By the 1940s, there was a shortage
of scrap and the company nearly came
face to face with the bottom of the pile
more than once. Of the scrap that was
available, copper residuals in the material
caused quality issues. The situation
presented challenges that would
spawn perhaps the company’s biggest
opportunity: virgin metal made from
coal, iron ore and limestone.
It was around 1947 that the game-
changing decision to add coke and iron
making capabilities was made, and
Dofasco was on tap to become Canada’s
fourth integrated steelmaker.
Plans were put in motion, but the job
required what was at the time called
the “wizardry of engineering” to reclaim
land that extended several hundred
feet out in Hamilton’s bay water. As the
Illustrated News reported in 1950, “a
body of water, 600 feet by 800 feet,
was isolated by building dikes, the water
was pumped out and there, on the bed
of the bay, construction work began.
What a few months ago was part of
Hamilton Bay is dry land, teeming with
men and machines.”
The project came with a price tag of
more than $15 million and included the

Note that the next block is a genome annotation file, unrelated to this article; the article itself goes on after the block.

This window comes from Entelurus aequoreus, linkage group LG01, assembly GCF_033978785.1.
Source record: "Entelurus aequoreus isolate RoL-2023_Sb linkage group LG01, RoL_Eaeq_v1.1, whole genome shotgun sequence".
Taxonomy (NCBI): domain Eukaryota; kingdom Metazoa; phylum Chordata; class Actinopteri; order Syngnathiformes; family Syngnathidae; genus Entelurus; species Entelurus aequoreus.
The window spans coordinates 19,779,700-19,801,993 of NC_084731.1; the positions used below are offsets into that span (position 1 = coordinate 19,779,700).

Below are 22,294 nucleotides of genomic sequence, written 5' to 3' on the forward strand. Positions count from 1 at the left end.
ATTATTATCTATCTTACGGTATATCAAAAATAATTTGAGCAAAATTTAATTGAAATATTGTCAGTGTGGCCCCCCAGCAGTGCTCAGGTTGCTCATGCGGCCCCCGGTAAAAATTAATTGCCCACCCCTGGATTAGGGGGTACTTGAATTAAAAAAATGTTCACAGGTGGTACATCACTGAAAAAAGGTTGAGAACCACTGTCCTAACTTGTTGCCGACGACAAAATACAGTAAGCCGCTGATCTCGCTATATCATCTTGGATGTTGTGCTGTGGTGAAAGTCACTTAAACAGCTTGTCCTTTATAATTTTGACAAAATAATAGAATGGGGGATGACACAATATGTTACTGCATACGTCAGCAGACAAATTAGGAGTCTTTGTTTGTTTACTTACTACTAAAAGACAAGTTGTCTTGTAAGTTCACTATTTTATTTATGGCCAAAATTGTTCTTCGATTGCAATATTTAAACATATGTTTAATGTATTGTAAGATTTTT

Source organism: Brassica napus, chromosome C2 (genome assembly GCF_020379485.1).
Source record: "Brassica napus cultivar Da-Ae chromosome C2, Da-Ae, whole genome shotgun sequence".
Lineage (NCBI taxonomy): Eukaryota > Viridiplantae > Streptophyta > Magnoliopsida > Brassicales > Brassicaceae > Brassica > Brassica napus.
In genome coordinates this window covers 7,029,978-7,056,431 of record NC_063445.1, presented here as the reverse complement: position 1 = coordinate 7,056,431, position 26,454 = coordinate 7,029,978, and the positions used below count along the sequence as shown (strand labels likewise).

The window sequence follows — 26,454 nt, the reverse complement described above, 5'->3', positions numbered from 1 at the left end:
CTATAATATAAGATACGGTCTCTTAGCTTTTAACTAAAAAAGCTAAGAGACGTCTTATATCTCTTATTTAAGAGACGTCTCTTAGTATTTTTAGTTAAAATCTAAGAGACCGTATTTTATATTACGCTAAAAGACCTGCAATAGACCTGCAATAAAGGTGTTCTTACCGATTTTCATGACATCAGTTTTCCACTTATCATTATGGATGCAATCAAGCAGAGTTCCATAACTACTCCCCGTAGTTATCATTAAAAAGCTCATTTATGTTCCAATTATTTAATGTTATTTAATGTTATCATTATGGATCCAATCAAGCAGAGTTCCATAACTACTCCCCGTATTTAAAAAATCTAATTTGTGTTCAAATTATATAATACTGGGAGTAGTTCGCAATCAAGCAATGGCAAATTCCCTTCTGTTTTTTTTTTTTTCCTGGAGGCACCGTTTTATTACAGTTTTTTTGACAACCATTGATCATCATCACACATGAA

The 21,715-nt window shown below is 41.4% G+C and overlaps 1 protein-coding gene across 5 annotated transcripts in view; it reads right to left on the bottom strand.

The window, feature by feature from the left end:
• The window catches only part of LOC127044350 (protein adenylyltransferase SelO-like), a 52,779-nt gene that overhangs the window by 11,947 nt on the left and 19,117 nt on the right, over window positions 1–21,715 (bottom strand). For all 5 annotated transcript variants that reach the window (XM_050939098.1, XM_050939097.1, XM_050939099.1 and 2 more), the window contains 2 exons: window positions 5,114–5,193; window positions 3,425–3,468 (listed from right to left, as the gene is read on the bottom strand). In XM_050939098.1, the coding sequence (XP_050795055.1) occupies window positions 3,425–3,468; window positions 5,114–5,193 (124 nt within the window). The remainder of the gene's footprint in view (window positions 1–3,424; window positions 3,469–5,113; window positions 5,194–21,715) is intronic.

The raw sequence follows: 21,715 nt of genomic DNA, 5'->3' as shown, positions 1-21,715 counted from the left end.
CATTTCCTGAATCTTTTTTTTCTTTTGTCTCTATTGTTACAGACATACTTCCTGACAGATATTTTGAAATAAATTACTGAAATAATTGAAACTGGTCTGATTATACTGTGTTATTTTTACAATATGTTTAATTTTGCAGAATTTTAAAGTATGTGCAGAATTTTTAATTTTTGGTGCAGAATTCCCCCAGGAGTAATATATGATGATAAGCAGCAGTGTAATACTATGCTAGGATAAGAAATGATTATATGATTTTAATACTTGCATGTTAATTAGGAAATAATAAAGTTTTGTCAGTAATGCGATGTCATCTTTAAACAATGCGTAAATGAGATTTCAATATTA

dock yard, ore bridge, furnace
and coke plant.
No. 1 Coke Plant was lit in the spring of
while No. 1 Blast Furnace was lit
on company president C.W. Sherman’s
birthday, August 23rd, 1951.
The hot metal was primarily used in the
open hearth furnaces, while trials were
also conducted at the large Electric
Arc Furnace with up to 70% hot metal.
Sinter had to be used as an oxidizer as
tonnage oxygen was not yet available.
However, this routing of the hot metal
and unavailable oxygen was temporary,
as the company was also on the verge
of changing the face of steelmaking
with North America’s first Oxygen
Steelmaking plant in 1954.
This cartoon is typical of those run in the Illustrated
News throughout the 1950s and 60s. They were
entertaining and informative at the same time.
Turning up the heat